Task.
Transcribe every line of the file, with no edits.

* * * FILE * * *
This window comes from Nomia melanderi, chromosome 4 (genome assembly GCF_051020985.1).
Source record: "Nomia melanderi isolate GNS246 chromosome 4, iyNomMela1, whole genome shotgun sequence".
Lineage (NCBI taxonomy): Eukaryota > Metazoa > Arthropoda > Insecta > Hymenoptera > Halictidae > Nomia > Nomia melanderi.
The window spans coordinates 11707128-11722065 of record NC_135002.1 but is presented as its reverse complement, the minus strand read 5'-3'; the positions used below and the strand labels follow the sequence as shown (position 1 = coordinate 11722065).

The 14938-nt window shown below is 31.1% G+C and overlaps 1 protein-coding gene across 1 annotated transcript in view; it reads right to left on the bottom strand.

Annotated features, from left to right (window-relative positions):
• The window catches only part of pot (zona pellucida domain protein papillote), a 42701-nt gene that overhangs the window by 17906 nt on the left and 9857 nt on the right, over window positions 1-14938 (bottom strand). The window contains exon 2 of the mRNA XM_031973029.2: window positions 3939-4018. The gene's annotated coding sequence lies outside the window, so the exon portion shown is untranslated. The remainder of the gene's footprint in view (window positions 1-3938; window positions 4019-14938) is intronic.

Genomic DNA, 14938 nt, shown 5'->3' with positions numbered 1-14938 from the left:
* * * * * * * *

This window comes from Nomia melanderi, chromosome 4 (genome assembly GCF_051020985.1).
Source record: "Nomia melanderi isolate GNS246 chromosome 4, iyNomMela1, whole genome shotgun sequence".
Lineage (NCBI taxonomy): Eukaryota > Metazoa > Arthropoda > Insecta > Hymenoptera > Halictidae > Nomia > Nomia melanderi.
The window spans coordinates 11707128-11722065 of record NC_135002.1 but is presented as its reverse complement, the minus strand read 5'-3'; the positions used below and the strand labels follow the sequence as shown (position 1 = coordinate 11722065).

The 14938-nt window shown below is 31.1% G+C and overlaps 1 protein-coding gene across 1 annotated transcript in view; it reads right to left on the bottom strand.

Annotated features, from left to right (window-relative positions):
• The window catches only part of pot (zona pellucida domain protein papillote), a 42701-nt gene that overhangs the window by 17906 nt on the left and 9857 nt on the right, over window positions 1-14938 (bottom strand). The window contains exon 2 of the mRNA XM_031973029.2: window positions 3939-4018. The gene's annotated coding sequence lies outside the window, so the exon portion shown is untranslated. The remainder of the gene's footprint in view (window positions 1-3938; window positions 4019-14938) is intronic.

Genomic DNA, 14938 nt, shown 5'->3' with positions numbered 1-14938 from the left: